The coronavirus pandemic and falling oil prices paint a grim picture for Stark County, as an exploratory budget shows a deficit of nearly $450,000 for the 2021 fiscal year. The budget, released by the county at the commission meeting on Tuesday, is only a working copy and one that commissions will mull over leading to their October meeting.

According to Commissioner Jay Elkin the realities of the current economy will force the commission to use funds saved to explicitly deal with circumstances currently faced by the county.

"What we built into (the budget) is a lesser mill levies increase, keeping the mills the same as they were a year ago even though valuations have gone up, understanding that the economy being what it is. This is a conservation act from the county to lessen the tax burden on property owners," Elkin said. "It appears that we'll be taking about $19 million out of our reserves to fund what we are trying to do here."

Auditor Kay Haag reiterated that reserve funds use is not a solution to the problem, and over use of them could result in an empty account down the road.

"What you have to understand by doing that is that you are going to be dwindling down those reserves and it gets to where they can become zero," Haag said. "Then you'll have no money to work with."

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Elkin responded that the commission had considered the ramifications, but were faced with difficult decisions.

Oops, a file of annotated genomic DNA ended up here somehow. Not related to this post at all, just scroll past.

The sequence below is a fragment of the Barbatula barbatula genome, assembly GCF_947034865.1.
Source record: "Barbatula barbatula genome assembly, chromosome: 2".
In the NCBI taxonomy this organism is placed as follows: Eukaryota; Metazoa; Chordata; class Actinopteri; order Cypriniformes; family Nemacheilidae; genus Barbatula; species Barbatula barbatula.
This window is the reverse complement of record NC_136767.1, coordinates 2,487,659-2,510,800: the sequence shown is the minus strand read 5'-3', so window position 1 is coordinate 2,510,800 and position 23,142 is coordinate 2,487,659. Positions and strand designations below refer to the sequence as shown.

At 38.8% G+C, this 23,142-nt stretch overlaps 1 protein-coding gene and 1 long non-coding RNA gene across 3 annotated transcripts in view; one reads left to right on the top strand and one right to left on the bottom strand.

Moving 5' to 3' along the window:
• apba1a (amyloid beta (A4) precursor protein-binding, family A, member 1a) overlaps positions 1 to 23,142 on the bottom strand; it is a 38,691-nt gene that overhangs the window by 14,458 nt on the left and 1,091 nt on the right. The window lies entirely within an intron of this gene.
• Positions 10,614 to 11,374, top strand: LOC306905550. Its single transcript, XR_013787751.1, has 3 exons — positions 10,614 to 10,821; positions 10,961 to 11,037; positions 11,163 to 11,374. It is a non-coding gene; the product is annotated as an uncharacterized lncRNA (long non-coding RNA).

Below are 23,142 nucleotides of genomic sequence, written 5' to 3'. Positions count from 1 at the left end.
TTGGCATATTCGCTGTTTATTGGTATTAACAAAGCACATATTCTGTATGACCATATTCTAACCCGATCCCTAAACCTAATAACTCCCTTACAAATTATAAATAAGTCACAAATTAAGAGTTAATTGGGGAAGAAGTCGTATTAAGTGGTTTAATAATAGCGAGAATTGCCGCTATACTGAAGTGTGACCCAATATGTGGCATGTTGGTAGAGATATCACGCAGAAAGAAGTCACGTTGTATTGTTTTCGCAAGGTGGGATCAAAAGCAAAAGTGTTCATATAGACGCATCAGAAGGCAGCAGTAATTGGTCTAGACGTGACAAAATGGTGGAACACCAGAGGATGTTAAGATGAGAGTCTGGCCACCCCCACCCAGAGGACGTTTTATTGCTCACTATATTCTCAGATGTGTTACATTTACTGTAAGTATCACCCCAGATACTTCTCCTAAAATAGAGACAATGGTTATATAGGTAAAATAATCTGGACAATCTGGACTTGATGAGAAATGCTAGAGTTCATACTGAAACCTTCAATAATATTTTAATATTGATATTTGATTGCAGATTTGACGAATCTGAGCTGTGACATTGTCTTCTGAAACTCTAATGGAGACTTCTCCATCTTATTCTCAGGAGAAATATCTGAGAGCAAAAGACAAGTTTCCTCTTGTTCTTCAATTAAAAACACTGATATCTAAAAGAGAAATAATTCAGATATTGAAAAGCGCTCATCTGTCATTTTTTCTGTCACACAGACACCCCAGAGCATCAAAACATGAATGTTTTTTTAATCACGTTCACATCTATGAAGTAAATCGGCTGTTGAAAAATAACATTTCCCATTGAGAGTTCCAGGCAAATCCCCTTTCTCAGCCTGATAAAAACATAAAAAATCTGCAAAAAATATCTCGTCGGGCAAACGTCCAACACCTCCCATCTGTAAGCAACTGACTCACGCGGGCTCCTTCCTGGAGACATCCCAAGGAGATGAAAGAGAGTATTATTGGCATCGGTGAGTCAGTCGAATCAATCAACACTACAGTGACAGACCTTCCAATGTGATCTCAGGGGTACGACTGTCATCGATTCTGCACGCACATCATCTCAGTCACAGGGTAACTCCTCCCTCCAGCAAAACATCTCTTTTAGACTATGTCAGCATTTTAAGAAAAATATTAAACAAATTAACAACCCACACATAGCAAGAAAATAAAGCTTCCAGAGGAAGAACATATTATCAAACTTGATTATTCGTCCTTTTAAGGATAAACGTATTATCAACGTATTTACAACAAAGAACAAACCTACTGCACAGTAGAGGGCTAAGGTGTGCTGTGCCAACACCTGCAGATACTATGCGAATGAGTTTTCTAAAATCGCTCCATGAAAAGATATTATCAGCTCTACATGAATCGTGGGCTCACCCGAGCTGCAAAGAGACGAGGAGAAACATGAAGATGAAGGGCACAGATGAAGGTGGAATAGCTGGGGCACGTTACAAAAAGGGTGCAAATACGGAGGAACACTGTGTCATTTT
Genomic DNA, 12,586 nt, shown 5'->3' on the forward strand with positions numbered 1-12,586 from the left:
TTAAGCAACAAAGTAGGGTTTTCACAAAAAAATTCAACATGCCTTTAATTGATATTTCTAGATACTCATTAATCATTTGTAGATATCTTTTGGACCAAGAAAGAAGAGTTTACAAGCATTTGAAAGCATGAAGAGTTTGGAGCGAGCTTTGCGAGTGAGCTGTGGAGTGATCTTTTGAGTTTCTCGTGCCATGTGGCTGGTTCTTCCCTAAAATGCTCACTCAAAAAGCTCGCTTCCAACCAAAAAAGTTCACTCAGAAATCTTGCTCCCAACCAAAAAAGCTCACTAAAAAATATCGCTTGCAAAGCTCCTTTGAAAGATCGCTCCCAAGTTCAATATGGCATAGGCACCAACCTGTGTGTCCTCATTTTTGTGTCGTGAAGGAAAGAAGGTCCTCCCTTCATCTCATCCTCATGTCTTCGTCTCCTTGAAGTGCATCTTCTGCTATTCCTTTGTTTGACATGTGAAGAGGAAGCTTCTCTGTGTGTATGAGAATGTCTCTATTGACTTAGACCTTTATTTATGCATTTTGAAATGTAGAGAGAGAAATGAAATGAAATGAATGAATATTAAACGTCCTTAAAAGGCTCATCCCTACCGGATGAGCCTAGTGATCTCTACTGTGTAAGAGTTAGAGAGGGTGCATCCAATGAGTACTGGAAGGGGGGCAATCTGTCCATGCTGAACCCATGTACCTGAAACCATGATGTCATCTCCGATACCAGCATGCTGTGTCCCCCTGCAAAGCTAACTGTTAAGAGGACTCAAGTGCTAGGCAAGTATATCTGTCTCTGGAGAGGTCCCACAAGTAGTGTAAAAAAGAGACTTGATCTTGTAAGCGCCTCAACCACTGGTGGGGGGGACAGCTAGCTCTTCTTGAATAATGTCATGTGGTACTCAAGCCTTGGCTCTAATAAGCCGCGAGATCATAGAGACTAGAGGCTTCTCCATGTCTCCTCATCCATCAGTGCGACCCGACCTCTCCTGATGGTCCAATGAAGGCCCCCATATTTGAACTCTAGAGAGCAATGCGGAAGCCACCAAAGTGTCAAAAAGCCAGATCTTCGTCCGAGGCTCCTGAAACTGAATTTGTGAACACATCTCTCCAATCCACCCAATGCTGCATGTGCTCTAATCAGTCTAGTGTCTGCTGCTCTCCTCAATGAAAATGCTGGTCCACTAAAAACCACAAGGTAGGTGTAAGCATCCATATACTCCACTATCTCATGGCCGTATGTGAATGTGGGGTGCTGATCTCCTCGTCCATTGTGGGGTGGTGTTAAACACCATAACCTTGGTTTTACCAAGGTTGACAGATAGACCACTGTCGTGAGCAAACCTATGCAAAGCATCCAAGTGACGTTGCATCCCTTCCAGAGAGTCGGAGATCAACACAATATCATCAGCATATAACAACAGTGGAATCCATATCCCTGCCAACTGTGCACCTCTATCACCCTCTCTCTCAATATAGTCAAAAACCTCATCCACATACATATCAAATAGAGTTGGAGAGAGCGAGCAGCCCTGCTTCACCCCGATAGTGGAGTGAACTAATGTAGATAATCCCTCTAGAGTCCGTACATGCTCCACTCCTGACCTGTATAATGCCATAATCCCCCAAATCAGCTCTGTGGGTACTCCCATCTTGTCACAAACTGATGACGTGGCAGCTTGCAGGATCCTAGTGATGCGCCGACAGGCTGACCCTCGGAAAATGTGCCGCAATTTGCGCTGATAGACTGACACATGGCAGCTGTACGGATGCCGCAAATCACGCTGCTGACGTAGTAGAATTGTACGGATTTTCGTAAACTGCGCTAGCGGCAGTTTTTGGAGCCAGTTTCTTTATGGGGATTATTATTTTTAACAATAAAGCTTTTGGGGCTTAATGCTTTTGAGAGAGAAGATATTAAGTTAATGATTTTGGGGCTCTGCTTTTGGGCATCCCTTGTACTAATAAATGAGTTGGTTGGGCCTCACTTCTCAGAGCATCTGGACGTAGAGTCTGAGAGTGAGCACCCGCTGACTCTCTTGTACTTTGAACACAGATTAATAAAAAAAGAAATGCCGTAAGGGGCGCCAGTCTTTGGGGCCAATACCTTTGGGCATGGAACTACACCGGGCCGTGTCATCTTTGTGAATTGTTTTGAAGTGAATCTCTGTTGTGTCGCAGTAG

"This is a doubled edge sword here and we recognize that, but we also recognize that these are difficult times for our citizens in this county and that's why we are trying to hold things down," Elkin said. "Which is why when it comes to salaries, I'm not in favor of a raise."

The preliminary budget reveals an estimated revenue of $9,091,176 for 2021, comprised primarily from property taxes and intergovernmental revenues such as state aid distributions. The adopted expenditures expected for 2021 reveals expenditures totaling $9,540,925.64, comprised primarily from public safety and general government expenditures such as retirement, health insurance and social security for county employees.

The largest increases in revenue identified in the budget came from reimbursements from the City of Dickinson which nearly doubled from $25,000 to $40,000; contract policing by the Sheriff's Office which nearly doubled from $6,500 to $12,000; and from mineral royalties which increased by nearly $5,000.

The largest increases in expenditures identified came from $75,484.20 in increase for the auditor's office; $46,847.40 in increase for the information technology department; $27,350 increase in the advertising budget; and $15,000 in increase for the youth detention budget.

"This is not a meeting to approve the budget, this is a meeting for all of you to take this home and study this budget," Elkin said. "We will make a motion to approve the budget at our October meeting in a public hearing. If anyone has any questions or suggestions, they can call Kay or they can call me."

Commissioner Elkin can be reached at 701-290-6583 or by email at; Auditor Haag can be reached at701-456-7630.